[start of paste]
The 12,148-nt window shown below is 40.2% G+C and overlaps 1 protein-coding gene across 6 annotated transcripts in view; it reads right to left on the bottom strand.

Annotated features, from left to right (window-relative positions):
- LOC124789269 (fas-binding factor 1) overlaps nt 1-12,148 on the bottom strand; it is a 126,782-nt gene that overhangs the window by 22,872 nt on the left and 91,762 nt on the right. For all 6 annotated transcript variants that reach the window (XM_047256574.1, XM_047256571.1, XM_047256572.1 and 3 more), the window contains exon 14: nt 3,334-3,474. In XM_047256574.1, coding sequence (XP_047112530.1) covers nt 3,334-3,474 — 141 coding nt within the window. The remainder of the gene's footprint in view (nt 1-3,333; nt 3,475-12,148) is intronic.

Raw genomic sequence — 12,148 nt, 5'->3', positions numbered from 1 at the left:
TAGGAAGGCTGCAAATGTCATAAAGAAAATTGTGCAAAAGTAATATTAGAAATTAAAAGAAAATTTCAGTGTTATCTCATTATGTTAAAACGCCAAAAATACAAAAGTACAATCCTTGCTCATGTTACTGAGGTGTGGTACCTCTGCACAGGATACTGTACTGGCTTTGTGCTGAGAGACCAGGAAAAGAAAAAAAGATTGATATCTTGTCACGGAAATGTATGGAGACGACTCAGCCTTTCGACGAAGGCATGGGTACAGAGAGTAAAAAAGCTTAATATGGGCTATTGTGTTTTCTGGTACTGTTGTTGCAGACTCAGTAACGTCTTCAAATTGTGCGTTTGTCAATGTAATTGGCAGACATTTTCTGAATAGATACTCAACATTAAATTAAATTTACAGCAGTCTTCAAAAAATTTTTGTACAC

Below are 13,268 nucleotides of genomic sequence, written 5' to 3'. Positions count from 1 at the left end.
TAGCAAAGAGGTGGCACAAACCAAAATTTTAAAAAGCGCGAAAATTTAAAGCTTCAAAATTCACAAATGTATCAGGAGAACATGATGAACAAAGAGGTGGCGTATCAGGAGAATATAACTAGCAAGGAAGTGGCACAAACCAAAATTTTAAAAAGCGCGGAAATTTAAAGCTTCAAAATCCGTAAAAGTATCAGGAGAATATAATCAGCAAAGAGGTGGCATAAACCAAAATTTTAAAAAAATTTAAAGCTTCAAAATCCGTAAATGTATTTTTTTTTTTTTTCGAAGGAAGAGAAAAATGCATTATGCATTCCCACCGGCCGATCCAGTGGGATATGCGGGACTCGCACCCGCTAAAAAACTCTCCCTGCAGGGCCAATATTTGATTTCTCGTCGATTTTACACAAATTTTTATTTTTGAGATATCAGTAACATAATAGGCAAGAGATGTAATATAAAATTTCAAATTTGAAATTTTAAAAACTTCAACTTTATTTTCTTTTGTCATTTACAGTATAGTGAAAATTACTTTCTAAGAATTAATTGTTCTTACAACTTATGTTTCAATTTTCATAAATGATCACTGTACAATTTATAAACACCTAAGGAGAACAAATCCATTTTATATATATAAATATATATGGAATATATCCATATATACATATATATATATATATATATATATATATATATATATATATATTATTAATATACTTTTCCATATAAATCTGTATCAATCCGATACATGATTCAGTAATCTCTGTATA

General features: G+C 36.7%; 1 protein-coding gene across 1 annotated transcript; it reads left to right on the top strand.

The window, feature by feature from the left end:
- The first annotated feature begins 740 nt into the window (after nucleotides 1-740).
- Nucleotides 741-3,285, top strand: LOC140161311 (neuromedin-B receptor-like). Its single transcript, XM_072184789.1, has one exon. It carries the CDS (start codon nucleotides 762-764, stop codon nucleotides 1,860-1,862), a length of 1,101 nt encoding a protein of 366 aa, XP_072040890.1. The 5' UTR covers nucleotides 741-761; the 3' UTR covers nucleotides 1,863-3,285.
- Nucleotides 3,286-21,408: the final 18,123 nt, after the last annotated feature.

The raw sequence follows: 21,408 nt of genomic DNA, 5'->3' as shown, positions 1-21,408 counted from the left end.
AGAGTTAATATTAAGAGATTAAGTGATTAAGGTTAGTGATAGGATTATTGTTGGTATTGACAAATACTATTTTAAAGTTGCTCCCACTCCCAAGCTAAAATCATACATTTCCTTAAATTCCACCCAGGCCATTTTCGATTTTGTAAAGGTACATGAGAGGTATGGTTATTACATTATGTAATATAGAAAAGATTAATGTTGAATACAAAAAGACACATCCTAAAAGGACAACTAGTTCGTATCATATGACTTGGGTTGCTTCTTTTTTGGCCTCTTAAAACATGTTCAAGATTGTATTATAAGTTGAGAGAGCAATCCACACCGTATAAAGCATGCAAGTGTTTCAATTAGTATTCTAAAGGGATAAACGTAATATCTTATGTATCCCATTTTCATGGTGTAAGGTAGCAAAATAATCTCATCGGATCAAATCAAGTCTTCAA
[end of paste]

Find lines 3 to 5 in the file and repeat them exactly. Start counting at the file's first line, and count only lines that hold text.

- LOC124789269 (fas-binding factor 1) overlaps nt 1-12,148 on the bottom strand; it is a 126,782-nt gene that overhangs the window by 22,872 nt on the left and 91,762 nt on the right. For all 6 annotated transcript variants that reach the window (XM_047256574.1, XM_047256571.1, XM_047256572.1 and 3 more), the window contains exon 14: nt 3,334-3,474. In XM_047256574.1, coding sequence (XP_047112530.1) covers nt 3,334-3,474 — 141 coding nt within the window. The remainder of the gene's footprint in view (nt 1-3,333; nt 3,475-12,148) is intronic.

Raw genomic sequence — 12,148 nt, 5'->3', positions numbered from 1 at the left:
TAGGAAGGCTGCAAATGTCATAAAGAAAATTGTGCAAAAGTAATATTAGAAATTAAAAGAAAATTTCAGTGTTATCTCATTATGTTAAAACGCCAAAAATACAAAAGTACAATCCTTGCTCATGTTACTGAGGTGTGGTACCTCTGCACAGGATACTGTACTGGCTTTGTGCTGAGAGACCAGGAAAAGAAAAAAAGATTGATATCTTGTCACGGAAATGTATGGAGACGACTCAGCCTTTCGACGAAGGCATGGGTACAGAGAGTAAAAAAGCTTAATATGGGCTATTGTGTTTTCTGGTACTGTTGTTGCAGACTCAGTAACGTCTTCAAATTGTGCGTTTGTCAATGTAATTGGCAGACATTTTCTGAATAGATACTCAACATTAAATTAAATTTACAGCAGTCTTCAAAAAATTTTTGTACAC